The recipient will undergo central vein catheter insertion (to monitor central venous pressure), urinary catheter insertion (to monitor urine output) and catheter insertion into the back (for injecting pain relieving agents) prior to surgery in the Operating Room (OR) before transplantation. Space will be created in the abdomen of the recipient in the area above the thigh to keep the new kidney. The kidney from the cadaver will be connected to the recipient blood vessels.
- When will the transplanted kidney start working?
In almost all patients (95%), the transplanted kidney (graft) will start its function over a period of two to three weeks. The improvement in graft function will be evidenced by brisk urine output and progressive decline in serum creatinine. Improvement in graft function does not mean that everything will be all right thereafter. Kidney function may decline any time and that is why, constant and regular monitoring of kidney function using blood and urine tests is needed.
- What will you do if the graft dysfunction persists beyond 2-3 weeks?
The cause for defective graft function will be analyzed by blood, urine and ultrasound tests and appropriate corrective action will be taken to improve graft function. In that process, additional procedures like graft exploration in OR and graft biopsy may be required and you may continue to require dialysis till there is improvement in graft function.
There is a possibility that the graft may not function at all (because of complications in the blood vessels or severe rejection) and you will have to continue dialysis till you undergo transplantation again. Such grafts may require removal in OR to avoid serious life threatening complications like rupture of blood vessels or the graft itself.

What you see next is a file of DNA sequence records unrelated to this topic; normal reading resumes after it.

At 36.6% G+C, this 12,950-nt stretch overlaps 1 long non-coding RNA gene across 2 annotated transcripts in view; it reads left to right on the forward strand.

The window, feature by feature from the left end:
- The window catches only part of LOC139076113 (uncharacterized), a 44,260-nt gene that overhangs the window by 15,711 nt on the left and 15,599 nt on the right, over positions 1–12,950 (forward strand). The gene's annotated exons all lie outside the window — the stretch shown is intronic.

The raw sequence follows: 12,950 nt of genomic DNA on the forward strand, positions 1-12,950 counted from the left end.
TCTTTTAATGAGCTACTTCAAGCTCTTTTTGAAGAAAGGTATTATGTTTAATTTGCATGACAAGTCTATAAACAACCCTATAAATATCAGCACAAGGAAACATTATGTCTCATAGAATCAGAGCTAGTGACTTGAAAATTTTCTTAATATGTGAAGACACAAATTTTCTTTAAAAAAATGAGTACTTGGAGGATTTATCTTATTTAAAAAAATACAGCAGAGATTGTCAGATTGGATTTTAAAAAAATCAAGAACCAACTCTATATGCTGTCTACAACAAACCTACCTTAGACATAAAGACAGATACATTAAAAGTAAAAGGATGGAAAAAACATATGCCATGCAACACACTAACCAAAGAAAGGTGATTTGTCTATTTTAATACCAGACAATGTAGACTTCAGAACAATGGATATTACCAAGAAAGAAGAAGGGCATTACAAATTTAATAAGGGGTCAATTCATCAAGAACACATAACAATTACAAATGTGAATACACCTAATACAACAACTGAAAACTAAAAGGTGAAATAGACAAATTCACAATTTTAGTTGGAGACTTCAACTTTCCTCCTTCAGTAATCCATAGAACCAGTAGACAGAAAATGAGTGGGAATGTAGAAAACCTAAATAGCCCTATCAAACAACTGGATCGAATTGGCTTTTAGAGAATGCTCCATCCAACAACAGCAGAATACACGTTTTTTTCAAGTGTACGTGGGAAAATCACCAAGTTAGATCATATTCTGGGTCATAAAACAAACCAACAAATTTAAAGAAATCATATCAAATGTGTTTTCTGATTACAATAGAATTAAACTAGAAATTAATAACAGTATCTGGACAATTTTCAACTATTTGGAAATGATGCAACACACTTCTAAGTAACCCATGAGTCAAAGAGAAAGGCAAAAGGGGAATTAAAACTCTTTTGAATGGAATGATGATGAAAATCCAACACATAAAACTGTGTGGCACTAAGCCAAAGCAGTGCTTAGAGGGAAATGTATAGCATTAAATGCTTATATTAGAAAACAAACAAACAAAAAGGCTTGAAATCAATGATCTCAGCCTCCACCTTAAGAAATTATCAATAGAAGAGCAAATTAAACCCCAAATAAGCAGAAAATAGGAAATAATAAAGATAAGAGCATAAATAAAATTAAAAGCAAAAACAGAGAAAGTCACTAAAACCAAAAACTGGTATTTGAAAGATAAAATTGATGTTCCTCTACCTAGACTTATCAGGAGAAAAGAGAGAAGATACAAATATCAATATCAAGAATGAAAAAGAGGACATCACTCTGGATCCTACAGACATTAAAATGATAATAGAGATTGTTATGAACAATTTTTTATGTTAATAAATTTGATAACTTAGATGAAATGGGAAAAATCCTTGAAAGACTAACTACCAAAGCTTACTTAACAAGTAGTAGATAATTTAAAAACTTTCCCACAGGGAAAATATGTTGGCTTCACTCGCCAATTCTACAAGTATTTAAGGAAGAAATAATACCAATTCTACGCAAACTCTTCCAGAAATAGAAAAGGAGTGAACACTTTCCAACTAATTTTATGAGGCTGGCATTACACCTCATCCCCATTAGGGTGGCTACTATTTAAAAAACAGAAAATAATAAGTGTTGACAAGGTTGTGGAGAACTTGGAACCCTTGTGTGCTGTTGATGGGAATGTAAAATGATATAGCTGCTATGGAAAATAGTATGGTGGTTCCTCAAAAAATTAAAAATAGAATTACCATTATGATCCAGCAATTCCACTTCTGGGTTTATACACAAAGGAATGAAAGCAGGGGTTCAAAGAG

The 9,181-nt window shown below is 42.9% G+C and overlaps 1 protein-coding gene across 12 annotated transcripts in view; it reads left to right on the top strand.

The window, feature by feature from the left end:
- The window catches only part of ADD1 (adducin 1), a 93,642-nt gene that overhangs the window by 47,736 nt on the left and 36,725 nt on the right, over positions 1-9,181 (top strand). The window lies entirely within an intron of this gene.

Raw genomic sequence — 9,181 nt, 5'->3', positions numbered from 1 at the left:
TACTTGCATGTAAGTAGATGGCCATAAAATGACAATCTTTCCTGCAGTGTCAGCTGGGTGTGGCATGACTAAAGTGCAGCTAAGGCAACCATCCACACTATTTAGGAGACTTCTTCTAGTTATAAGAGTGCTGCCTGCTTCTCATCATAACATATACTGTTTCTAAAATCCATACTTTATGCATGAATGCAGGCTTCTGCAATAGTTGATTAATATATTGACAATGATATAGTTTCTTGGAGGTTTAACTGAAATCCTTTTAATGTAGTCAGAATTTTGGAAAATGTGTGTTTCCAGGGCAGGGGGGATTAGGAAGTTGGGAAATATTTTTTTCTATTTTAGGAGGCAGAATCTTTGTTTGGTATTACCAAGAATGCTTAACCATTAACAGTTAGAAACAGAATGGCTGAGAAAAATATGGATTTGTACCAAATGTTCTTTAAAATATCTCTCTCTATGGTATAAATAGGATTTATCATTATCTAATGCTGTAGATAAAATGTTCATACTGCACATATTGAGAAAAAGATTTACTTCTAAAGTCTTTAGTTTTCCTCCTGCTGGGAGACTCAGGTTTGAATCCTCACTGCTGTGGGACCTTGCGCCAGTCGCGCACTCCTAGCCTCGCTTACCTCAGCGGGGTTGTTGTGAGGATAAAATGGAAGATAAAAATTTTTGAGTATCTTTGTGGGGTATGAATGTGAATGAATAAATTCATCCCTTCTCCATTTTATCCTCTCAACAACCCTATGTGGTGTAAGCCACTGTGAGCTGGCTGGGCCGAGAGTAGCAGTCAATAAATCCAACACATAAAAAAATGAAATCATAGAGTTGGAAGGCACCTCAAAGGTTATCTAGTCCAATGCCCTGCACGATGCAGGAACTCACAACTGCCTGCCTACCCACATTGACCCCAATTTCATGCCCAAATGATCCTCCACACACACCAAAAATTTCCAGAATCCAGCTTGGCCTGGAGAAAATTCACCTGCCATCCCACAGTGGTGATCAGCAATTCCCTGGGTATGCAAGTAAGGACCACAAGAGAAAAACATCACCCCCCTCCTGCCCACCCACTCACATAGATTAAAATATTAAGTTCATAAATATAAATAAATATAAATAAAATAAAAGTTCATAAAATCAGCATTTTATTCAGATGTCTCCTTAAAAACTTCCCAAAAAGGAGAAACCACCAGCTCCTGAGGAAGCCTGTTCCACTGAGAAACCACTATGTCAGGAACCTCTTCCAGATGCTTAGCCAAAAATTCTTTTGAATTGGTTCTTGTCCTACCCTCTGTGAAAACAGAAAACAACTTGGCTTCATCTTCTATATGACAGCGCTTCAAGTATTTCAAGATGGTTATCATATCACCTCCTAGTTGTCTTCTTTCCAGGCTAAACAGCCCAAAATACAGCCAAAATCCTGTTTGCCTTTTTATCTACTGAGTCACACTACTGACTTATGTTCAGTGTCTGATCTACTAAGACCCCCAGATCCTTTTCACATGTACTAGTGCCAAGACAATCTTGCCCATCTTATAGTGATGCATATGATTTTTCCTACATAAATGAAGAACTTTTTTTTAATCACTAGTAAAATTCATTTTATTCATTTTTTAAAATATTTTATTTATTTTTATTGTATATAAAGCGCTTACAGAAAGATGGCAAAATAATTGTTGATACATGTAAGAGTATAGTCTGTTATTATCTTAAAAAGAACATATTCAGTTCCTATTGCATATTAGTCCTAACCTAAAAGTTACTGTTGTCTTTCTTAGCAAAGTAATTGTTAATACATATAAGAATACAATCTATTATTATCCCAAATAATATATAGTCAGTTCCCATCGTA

- Will I require dialysis again after kidney transplantation?
Dialysis will be required until there is improvement in graft function; the requirement may be temporary or permanent depending on the improvement in graft function.
- When will you remove my diseased kidneys?
The diseased kidneys will be removed only if they are seriously infected or the cause of severe hypertension or massive bleeding.
- How is deceased donor transplantation different from living donor transplantation?
Living donor transplantation is well planned whereas the deceased donor transplantation may happen anytime; mostly the waiting time for deceased donor transplantation will be years. Graft function is most often immediate in living donor transplantation whereas in deceased donor transplantation, it will be weeks before the graft functions adequately. Therefore the requirement for dialysis will be longer in patients waiting for deceased donor transplantation. As tissue match is likely to be less, the graft survival is likely to be less with cadaver donor transplantation and more powerful immunosuppression (with the associated risks of infection) at higher cost (not less than INR 1.5 lakh at the time of transplantation and INR 10000 every month) will be required to minimize the risk of rejection.